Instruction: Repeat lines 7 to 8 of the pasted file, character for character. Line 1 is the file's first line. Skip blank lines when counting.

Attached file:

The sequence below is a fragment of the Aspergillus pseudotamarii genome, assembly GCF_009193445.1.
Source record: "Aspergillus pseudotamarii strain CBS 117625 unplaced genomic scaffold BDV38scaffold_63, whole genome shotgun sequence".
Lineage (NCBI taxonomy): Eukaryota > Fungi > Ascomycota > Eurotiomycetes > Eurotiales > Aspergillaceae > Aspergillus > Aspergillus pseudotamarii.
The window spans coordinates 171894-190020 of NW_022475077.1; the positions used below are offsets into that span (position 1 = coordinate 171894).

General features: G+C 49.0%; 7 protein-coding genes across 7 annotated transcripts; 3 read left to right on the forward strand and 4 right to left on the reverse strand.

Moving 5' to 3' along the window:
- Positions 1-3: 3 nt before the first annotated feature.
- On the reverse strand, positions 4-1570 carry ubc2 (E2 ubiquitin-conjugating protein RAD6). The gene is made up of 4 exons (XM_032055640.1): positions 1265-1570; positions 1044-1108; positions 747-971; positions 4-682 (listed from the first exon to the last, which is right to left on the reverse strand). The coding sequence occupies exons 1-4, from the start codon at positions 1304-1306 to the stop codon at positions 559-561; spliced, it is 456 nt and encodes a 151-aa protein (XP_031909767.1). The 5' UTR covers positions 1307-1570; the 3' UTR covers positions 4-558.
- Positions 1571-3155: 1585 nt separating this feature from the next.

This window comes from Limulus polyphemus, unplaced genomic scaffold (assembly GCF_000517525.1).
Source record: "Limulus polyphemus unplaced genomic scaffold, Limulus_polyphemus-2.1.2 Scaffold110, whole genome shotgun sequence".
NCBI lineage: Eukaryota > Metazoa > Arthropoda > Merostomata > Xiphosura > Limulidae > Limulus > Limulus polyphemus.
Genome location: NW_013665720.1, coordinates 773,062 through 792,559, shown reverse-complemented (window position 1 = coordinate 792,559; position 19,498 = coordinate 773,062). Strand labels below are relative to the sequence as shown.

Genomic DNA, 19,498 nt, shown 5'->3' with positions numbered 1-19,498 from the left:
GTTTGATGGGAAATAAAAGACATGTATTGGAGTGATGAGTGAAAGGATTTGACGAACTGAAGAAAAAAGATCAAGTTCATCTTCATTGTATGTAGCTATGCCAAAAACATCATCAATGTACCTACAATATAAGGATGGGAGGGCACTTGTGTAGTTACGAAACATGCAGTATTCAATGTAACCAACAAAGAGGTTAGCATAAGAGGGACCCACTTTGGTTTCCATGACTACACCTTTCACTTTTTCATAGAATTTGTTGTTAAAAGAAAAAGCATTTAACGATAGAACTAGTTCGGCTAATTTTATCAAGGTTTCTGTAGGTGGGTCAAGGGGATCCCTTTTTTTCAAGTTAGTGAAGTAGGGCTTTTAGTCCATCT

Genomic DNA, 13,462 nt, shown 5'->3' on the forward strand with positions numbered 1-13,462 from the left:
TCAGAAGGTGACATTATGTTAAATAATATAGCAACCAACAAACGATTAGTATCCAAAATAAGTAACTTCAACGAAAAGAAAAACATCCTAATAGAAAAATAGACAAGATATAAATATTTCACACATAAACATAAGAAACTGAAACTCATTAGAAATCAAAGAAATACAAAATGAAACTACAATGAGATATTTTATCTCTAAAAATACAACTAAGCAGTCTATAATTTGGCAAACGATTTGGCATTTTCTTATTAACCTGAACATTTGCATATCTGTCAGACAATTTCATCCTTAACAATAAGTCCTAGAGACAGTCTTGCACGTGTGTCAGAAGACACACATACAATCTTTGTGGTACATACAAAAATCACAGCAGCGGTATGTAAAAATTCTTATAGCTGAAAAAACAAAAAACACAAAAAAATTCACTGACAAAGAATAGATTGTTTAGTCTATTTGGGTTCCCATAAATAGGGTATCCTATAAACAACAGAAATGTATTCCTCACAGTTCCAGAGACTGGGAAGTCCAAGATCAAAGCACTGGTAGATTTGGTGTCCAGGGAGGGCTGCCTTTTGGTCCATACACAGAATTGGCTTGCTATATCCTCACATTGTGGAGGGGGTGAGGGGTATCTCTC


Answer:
- Positions 1-3: 3 nt before the first annotated feature.
- On the reverse strand, positions 4-1570 carry ubc2 (E2 ubiquitin-conjugating protein RAD6). The gene is made up of 4 exons (XM_032055640.1): positions 1265-1570; positions 1044-1108; positions 747-971; positions 4-682 (listed from the first exon to the last, which is right to left on the reverse strand). The coding sequence occupies exons 1-4, from the start codon at positions 1304-1306 to the stop codon at positions 559-561; spliced, it is 456 nt and encodes a 151-aa protein (XP_031909767.1). The 5' UTR covers positions 1307-1570; the 3' UTR covers positions 4-558.